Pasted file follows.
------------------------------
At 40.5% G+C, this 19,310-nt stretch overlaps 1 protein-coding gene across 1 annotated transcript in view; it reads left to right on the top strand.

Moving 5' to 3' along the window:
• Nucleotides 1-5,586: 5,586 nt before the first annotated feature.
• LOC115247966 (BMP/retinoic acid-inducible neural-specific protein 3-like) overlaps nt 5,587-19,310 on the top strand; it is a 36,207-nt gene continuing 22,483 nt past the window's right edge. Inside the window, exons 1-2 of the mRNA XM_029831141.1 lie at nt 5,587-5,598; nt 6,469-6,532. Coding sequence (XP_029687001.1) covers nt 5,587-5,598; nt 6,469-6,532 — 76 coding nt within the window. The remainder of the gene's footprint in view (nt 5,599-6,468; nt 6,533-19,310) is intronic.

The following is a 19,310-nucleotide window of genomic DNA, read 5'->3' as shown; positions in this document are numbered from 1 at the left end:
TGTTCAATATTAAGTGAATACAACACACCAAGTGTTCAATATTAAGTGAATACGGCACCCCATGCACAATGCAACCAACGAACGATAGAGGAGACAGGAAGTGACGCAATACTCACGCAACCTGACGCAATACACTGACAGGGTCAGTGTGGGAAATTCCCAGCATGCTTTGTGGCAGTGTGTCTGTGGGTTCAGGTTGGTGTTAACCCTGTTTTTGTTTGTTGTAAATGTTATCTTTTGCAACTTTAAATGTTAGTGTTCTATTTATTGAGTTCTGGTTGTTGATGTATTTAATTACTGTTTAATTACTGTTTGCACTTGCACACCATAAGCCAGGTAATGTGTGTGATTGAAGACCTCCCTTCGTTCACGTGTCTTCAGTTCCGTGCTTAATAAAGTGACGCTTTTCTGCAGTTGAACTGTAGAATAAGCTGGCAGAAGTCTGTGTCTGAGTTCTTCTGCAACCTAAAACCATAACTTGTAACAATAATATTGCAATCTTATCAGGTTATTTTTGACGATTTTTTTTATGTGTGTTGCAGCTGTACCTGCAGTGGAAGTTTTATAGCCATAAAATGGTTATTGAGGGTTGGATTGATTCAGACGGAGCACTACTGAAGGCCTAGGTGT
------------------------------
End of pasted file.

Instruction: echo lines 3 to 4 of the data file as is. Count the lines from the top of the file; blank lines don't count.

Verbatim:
• Nucleotides 1-5,586: 5,586 nt before the first annotated feature.
• LOC115247966 (BMP/retinoic acid-inducible neural-specific protein 3-like) overlaps nt 5,587-19,310 on the top strand; it is a 36,207-nt gene continuing 22,483 nt past the window's right edge. Inside the window, exons 1-2 of the mRNA XM_029831141.1 lie at nt 5,587-5,598; nt 6,469-6,532. Coding sequence (XP_029687001.1) covers nt 5,587-5,598; nt 6,469-6,532 — 76 coding nt within the window. The remainder of the gene's footprint in view (nt 5,599-6,468; nt 6,533-19,310) is intronic.